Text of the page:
That said, it’s important to understand that texting as a standalone channel is not enough. Texting needs to be incorporated into a large communication strategy that includes multiple channels, announcements, reminders, and personalized touches.

You Don’t Have a Paperless Campus

Are there digital records of important documents, or does the student need to provide the same information again and again?

Having to repeat themselves in every interaction will only create frustration among your students. That’s why it’s so beneficial to have a paperless campus and a CRM that can manage all of your documents, student records, and communications.

Going paperless is key, but don’t be the school that asks students to log into a different portal every time they want to look at:

  • Grades
  • Transcripts 
  • Schedules 
  • Course registration and enrollment
  • Payments 
  • Documents

That’s where having an all-in-one platform is key. A good document management solution helps both you and your students access important information in a secure and user-friendly way.

You’re Overcommunicating to Your Students

This is one of the most common mistakes that Higher Ed professionals make. If you send out an email, alert, notification, or text for every single piece of news you have to share, all you’re doing is overcommunicating. When that happens, it’s harder and harder for students to cut through the clutter to figure out what’s important to them, and this can really hold back college student engagement on your campus.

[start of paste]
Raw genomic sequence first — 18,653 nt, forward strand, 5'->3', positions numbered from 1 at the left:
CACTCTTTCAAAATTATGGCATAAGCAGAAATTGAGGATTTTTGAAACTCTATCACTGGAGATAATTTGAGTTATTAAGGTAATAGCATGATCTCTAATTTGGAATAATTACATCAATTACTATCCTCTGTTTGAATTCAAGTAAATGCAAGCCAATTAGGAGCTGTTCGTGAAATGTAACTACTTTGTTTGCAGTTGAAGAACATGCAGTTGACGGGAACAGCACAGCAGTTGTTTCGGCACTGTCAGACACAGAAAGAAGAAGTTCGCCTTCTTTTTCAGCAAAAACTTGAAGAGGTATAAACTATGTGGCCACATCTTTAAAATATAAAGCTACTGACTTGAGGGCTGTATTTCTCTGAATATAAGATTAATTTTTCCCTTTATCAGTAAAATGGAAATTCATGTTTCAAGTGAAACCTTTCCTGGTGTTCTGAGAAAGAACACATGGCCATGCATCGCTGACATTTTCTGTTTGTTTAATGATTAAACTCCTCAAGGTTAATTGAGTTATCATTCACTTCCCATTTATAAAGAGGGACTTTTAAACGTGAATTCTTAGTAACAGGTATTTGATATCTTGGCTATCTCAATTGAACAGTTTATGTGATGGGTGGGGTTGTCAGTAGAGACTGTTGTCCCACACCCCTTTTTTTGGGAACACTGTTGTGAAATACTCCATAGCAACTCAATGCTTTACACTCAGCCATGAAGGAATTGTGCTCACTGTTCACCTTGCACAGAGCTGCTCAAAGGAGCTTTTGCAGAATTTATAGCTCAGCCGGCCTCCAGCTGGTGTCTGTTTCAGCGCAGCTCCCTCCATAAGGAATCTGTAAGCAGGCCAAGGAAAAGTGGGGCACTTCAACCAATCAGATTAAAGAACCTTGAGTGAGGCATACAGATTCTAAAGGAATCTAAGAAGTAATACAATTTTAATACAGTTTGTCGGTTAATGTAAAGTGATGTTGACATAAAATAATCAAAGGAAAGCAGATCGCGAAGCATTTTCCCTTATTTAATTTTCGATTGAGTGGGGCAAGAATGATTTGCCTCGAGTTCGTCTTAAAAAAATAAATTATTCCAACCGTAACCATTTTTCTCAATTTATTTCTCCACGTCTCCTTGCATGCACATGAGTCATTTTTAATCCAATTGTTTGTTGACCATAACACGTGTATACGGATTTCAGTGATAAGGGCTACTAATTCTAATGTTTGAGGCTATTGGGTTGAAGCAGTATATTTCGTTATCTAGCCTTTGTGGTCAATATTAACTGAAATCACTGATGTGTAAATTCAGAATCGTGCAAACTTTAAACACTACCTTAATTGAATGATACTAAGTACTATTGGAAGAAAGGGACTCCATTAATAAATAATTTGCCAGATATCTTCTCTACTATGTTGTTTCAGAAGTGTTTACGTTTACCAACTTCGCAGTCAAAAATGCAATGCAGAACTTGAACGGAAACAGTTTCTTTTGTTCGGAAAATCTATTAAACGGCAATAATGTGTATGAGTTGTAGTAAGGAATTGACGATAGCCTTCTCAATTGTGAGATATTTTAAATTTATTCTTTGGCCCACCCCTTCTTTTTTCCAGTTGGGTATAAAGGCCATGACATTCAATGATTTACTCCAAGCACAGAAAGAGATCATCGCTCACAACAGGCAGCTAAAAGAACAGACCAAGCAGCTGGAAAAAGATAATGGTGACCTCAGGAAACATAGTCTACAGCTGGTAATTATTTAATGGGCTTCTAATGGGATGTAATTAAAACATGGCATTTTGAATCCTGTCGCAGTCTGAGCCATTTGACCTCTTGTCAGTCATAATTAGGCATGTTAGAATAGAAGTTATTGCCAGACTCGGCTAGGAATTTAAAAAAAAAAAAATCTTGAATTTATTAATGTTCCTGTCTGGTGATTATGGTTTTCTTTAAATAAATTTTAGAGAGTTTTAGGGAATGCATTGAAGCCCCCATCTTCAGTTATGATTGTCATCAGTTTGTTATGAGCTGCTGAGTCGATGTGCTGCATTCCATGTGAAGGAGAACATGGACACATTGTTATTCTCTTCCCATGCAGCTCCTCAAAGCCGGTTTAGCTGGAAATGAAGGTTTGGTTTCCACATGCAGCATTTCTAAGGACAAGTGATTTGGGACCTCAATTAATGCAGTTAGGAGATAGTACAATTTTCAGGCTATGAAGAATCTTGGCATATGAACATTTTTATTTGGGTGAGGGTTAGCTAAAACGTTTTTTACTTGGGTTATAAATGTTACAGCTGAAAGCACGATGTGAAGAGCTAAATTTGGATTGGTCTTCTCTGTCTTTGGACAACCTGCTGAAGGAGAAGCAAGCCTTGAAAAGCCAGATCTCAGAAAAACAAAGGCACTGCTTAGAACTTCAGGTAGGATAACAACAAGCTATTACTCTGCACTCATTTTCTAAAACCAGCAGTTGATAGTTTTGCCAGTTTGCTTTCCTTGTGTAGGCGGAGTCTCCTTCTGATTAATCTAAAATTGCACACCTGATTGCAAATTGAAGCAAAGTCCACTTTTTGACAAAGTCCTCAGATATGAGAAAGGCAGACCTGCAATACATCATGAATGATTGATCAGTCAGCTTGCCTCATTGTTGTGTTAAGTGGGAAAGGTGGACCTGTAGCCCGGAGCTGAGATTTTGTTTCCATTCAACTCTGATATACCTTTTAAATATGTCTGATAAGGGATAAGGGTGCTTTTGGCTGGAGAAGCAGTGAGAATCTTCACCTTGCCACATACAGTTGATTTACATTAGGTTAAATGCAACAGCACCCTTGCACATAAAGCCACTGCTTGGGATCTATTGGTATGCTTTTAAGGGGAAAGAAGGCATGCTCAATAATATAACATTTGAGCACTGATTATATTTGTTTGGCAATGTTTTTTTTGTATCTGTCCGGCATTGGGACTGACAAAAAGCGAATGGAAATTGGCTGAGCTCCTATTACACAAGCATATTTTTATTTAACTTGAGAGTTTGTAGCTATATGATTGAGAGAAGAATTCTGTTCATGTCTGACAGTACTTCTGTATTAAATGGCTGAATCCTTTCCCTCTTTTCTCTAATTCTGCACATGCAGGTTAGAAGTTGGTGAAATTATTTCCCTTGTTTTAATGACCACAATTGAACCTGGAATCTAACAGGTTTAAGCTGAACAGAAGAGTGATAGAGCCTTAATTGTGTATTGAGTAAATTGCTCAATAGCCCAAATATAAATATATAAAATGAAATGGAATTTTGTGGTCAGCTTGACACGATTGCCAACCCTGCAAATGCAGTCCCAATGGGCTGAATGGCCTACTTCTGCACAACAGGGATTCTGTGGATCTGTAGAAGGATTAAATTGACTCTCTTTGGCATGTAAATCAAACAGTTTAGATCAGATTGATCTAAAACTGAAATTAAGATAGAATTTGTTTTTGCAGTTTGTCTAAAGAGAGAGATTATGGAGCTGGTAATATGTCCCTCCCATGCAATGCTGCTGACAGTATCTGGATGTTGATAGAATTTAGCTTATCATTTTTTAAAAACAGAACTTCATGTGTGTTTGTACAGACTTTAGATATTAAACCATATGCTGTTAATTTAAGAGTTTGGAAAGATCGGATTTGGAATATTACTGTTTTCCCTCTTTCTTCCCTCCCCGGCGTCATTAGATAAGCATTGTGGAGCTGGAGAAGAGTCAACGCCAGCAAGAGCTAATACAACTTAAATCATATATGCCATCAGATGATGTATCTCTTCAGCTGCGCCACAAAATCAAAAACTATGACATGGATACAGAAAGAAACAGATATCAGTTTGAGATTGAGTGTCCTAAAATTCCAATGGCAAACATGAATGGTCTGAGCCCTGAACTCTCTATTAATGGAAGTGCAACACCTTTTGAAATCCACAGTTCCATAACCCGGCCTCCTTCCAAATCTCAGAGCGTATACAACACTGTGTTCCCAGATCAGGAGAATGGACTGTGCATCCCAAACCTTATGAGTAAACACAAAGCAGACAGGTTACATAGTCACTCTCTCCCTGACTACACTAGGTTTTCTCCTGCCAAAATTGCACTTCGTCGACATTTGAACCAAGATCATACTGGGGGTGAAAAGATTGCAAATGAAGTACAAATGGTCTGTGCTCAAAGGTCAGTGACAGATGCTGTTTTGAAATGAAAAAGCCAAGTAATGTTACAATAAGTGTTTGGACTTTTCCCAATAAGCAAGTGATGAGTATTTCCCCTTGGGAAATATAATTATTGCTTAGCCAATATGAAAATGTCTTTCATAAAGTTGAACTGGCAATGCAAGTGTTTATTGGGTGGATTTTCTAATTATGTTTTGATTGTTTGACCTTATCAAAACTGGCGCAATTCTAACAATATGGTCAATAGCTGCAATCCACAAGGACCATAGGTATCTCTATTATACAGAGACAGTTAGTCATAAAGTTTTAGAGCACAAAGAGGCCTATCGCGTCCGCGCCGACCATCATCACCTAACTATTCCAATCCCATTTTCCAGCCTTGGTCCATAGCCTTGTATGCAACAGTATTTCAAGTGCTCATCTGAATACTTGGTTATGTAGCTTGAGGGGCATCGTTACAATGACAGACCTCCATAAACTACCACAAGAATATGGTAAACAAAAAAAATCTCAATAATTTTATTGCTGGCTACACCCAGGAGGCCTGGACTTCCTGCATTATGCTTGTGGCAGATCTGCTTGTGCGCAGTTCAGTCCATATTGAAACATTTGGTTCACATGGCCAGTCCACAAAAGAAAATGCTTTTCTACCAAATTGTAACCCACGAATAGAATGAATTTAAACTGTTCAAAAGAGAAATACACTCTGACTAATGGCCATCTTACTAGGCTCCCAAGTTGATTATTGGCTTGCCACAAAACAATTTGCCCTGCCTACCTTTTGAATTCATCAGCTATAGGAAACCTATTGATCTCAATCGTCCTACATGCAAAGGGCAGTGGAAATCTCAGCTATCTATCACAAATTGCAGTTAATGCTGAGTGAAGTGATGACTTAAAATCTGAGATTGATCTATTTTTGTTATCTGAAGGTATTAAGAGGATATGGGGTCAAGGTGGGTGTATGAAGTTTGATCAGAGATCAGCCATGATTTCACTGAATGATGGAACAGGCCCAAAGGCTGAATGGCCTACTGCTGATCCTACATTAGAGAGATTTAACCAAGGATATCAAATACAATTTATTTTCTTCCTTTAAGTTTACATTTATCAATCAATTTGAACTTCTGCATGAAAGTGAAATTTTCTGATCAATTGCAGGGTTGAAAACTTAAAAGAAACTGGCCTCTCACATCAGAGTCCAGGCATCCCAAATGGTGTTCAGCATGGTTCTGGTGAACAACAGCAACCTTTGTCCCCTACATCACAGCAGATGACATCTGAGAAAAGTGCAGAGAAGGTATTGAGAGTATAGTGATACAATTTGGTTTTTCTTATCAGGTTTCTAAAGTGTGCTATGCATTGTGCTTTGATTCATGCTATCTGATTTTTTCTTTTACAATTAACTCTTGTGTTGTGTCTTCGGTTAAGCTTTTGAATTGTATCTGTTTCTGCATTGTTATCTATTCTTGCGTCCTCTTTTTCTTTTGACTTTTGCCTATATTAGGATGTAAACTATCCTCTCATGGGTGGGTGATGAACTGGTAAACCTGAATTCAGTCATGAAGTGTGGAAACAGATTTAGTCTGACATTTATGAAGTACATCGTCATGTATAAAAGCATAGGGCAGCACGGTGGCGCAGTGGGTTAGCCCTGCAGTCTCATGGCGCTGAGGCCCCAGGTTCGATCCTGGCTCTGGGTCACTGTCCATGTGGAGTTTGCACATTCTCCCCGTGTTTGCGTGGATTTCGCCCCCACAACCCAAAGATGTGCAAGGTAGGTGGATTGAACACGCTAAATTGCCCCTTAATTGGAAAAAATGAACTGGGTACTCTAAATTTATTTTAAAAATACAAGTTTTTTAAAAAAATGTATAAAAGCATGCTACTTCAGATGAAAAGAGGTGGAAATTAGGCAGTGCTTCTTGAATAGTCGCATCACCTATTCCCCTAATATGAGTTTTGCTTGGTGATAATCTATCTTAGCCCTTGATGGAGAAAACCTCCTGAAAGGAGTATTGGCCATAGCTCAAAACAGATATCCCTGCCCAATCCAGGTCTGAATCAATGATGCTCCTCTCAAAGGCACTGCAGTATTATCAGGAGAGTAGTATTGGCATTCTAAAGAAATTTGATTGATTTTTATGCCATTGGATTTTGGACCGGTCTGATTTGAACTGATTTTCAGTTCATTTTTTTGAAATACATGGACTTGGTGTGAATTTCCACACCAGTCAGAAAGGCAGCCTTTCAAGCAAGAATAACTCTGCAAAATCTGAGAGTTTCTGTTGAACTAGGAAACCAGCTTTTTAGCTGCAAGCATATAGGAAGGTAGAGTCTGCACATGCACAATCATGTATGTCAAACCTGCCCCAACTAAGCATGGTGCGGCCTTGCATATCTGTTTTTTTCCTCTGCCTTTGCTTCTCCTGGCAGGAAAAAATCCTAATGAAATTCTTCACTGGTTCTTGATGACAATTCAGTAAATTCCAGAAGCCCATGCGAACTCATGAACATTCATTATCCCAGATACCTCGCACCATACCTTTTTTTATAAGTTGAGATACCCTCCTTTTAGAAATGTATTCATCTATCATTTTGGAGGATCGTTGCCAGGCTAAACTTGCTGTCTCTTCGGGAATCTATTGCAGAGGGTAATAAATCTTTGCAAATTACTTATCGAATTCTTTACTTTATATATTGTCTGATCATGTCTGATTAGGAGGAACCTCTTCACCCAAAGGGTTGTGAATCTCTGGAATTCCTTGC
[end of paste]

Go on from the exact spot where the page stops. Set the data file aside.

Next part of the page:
Can your students tell which communications are important? Are you blasting all sorts of important, news, and deadline information in the same manner as announcements as on-campus events?

College student looking at announcements

If you are, chances are that your students may be ignoring your communications because they’re already so busy and they don’t know what’s actually worth their limited time and attention.

It’s important to strike a balance between communicating too much and not communicating enough. What should you say and when should you say it?

This guide will help you feel confident building a communication strategy and will even provide some useable templates to help you get started.

You Don’t Use Trigger Events and Proactive Communication

One of the best things a school can do for its students is to anticipate their needs and build proactive solutions for them.

What are the recurring challenges your student population faces? How can you help solve them?

Think about things like when they stop attending class, when their grades drop, or if they miss an academic advisor appointment. What happens? Who’s notified so that the student can be checked in on to see if they need help?

You can automate these processes and responses, whether it’s a quick alert to the student, a task for a staff member, or an item on their contact record. By being proactive about these things, you’ll build better relationships with your students and show how much you care about their success and wellbeing.

Lifecycle management in Higher Ed